The Great Lakes Research Journal

In-depth reviews of issues and challenges facing Central Africa – ISSN: 1554-0391

Richard Mugabe, current president of Zimbabwe admitted that the educational system in the country is in ruin. One of the problems being that teachers don’t receive much of a salary.

“To the teachers, it is with regret and apologies that your reward has been nothing but a mere pittance, not worthy to be called salaries at all but just allowances,” stated Mugabe.

“Quite a number of children have dropped out of school and it pains us because we had developed our system to a level that it was admired by many in Africa, if not the world,” he added.

The country’s educational system used to be the envy of the continent but, has slowly deteriorated over the years to the point where 15 students share one textbook.

A public school teacher in Zimbabwe earns $165 a month, forcing 20,000 teachers to move to greener pastures.

“Our standards have fallen,” Mugabe said. “But, of course, there is always room for improvement and the hopes that things will get better.

“Let’s keep the spirit that shows there is always optimism on the part of parents, children and government that we are moving ahead, that there is progress not regression,” he said.

If Zimbabwe is to recover from the economic collapse it has suffered over the last few decades, then they’ll have to implement major educational reforms. Every country that has been able to turn around their economic situation has been able to do so by improving their educational system.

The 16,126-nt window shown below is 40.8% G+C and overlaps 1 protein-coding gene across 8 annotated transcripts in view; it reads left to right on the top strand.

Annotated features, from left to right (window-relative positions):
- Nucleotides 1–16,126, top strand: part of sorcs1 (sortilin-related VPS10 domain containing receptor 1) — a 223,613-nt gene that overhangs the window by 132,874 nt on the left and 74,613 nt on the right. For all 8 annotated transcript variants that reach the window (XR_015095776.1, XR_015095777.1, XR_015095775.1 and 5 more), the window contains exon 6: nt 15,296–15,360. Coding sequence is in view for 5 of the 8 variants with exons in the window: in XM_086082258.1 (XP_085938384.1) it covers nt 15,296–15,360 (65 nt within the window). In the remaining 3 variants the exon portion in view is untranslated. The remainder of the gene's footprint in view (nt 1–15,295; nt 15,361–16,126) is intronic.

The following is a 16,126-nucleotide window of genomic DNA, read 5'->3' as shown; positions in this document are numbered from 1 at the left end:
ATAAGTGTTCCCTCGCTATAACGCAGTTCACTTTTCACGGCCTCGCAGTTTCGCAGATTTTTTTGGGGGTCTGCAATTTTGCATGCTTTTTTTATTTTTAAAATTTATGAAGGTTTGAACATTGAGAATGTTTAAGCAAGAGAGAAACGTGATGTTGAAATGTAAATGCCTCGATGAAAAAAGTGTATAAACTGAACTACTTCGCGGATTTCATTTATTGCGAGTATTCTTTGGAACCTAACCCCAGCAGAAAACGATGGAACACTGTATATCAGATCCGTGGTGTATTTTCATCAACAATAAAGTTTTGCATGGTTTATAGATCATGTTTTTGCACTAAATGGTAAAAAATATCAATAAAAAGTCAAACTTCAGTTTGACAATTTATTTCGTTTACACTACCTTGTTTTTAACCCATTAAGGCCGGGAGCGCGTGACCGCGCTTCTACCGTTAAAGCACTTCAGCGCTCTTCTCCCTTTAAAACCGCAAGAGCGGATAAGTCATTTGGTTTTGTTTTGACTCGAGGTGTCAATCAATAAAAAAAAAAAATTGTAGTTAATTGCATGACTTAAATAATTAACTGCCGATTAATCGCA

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Jonathan Jansen, president of the University of the Free State, is out to try and integrate the university and end the racial tension that is instilled in the institution. Mr. Jansen is the first black president in the school’s 106 year history.

While the university does have diversity (60% of the students are black), but students don’t really study or live together, which makes it difficult to integrate them. Jansen wants to change this, stating “If you want to study here, then you’re going to have to learn to live together.”

One of the biggest issues is that of language. Most of the white students only know Afrikaans, while the black students know English. So classes have to be taught in one language or another, meaning it’s separating the students even more.

During his inaugural speech, Mr. Jansen said that he would attempt “open discussion on ways in which we can get every white student to learn Sesotho … and every black student to learn Afrikaans, and all our students to learn to write and speak English competently.”

Mr. Jansen is a big believer of reconciliation rather than retribution, which will be necessary to try and unite the university, as well as the nation.

This is a huge issue for South Africa, especially if it wants to continue to grow as both a country and a society. It’s pretty obvious that there are still a lot of racial tensions throughout the country, and it’s not just among older people who remember the past.

Mr. Jansen is doing great work, but it’s going to take a lot of work and time to try and bridge the two sides.

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